There is a U-shape curve relationship between sleep duration and high blooe pressure, which means sleeping for not-enough time or too much will increase the risk of developing hypertension. It is suggested to sleep for 7 or 8 hours for adults.

Previous studies have showed that people aged 32 to 59 who averaged less than 6 hours of sleep were more than twice as likely to develop hypertension as those who have enough sleep time. Those who sleep less than 4.9 hours have 3.15 times of the risk of developing hypertension.

Why does lack of sleep affect our blood pressure?

When our sleep time is reduced, the waking time is relatively prolonged, the excitability on the heart influenced by the sympathetic nerve system is strengthened, which will activate the hypothalamic-pituitary-adrenal axis, promoting a series of hormones secretion, then resulting in increased blood pressure.

In addition, hypertension can also affect sleep, causing autonomic dysfunction, resulting in a significant decline in sleep quality. Eventually, there is a vicious cycle between sleep deprivation and high blood pressure.

2. Snoring

Mild snoring has little impact on health, but severe snoring with apnea, known medically as obstructive sleep apnea (OSA), is a cause for alarm.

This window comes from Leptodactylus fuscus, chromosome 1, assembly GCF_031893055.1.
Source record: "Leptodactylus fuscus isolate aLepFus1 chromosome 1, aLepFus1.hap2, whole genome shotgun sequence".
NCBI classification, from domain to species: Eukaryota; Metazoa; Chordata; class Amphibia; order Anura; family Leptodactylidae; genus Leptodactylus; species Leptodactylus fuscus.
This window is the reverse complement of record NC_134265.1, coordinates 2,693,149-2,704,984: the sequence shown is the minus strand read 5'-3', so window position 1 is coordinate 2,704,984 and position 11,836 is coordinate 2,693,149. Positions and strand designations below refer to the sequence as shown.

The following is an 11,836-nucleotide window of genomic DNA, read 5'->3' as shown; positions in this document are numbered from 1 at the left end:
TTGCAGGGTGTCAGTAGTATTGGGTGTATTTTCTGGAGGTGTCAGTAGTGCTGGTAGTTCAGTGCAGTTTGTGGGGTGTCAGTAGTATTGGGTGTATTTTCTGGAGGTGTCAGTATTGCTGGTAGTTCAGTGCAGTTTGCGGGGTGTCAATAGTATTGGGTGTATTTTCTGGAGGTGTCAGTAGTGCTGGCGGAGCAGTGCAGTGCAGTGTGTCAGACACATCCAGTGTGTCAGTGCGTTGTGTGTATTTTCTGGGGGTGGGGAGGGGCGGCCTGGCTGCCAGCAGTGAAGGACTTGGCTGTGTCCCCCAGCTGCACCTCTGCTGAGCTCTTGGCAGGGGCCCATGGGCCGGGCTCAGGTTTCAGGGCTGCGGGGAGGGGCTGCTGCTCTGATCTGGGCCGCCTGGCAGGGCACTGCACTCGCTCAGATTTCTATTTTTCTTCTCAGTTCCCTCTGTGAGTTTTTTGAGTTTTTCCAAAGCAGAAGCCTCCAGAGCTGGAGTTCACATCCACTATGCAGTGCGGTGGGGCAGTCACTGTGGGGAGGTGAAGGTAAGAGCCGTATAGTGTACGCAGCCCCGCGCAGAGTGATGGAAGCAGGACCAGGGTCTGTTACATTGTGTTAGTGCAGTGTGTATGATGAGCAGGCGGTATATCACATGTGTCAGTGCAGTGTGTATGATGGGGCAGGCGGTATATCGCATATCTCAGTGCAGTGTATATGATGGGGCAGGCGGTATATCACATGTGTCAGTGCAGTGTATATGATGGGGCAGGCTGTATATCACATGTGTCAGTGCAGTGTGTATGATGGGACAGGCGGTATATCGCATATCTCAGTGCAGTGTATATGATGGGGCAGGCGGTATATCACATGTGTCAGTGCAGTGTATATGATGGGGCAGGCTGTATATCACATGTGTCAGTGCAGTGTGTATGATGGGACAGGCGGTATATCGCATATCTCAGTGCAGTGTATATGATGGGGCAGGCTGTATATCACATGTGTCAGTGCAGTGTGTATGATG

Studies have shown that about 50% – 92% of OSA patients have hypertension, and 30% – 50% of hypertension patients have OSA. Excluding the influence of obesity and age, OSA has become an independent risk factor for hypertension.

Why does snoring affect our hypertension?

OSA patients are prone to apnea during sleep, which leads to intermittent hypoxia. The transition from hypoxia to resuming breathing increases the activity of sympathetic nerves, causing peripheral vascular contraction.

In addition, the impaired endothelial function of resistence vessels will affect their diastolic function, resulting in vasoconstriction and increased blood pressure. Studies have shown that endothelium – dependent dilation of resistance vessels is impaired in OSA patients compared with healthy people.

Wellue’s Solution & Recommended Products

1. WiFi BP Monitor with ECG to meansure blood pressure and track ECG in daily life